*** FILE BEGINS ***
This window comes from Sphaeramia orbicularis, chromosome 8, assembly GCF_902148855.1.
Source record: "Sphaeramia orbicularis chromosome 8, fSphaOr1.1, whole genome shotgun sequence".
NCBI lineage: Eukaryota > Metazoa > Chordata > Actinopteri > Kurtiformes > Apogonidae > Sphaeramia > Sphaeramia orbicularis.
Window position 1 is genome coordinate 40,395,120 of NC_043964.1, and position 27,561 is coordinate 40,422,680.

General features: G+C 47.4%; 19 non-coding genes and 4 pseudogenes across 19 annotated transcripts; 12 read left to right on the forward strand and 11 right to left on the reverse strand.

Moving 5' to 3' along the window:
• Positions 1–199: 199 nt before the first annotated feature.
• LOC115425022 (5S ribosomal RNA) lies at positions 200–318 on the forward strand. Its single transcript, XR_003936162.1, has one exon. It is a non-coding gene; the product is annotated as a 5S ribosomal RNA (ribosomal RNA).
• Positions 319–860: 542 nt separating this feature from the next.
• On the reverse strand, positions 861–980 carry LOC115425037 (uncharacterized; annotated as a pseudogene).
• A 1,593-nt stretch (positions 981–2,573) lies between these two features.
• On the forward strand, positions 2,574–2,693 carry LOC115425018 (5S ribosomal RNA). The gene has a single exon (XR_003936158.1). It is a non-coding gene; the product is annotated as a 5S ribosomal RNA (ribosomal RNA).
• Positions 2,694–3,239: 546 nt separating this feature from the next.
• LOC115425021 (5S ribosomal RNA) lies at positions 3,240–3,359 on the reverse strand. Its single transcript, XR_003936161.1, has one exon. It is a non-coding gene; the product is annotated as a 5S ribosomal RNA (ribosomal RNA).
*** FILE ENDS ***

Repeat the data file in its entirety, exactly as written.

This window comes from Sphaeramia orbicularis, chromosome 8, assembly GCF_902148855.1.
Source record: "Sphaeramia orbicularis chromosome 8, fSphaOr1.1, whole genome shotgun sequence".
NCBI lineage: Eukaryota > Metazoa > Chordata > Actinopteri > Kurtiformes > Apogonidae > Sphaeramia > Sphaeramia orbicularis.
Window position 1 is genome coordinate 40,395,120 of NC_043964.1, and position 27,561 is coordinate 40,422,680.

General features: G+C 47.4%; 19 non-coding genes and 4 pseudogenes across 19 annotated transcripts; 12 read left to right on the forward strand and 11 right to left on the reverse strand.

Moving 5' to 3' along the window:
• Positions 1–199: 199 nt before the first annotated feature.
• LOC115425022 (5S ribosomal RNA) lies at positions 200–318 on the forward strand. Its single transcript, XR_003936162.1, has one exon. It is a non-coding gene; the product is annotated as a 5S ribosomal RNA (ribosomal RNA).
• Positions 319–860: 542 nt separating this feature from the next.
• On the reverse strand, positions 861–980 carry LOC115425037 (uncharacterized; annotated as a pseudogene).
• A 1,593-nt stretch (positions 981–2,573) lies between these two features.
• On the forward strand, positions 2,574–2,693 carry LOC115425018 (5S ribosomal RNA). The gene has a single exon (XR_003936158.1). It is a non-coding gene; the product is annotated as a 5S ribosomal RNA (ribosomal RNA).
• Positions 2,694–3,239: 546 nt separating this feature from the next.
• LOC115425021 (5S ribosomal RNA) lies at positions 3,240–3,359 on the reverse strand. Its single transcript, XR_003936161.1, has one exon. It is a non-coding gene; the product is annotated as a 5S ribosomal RNA (ribosomal RNA).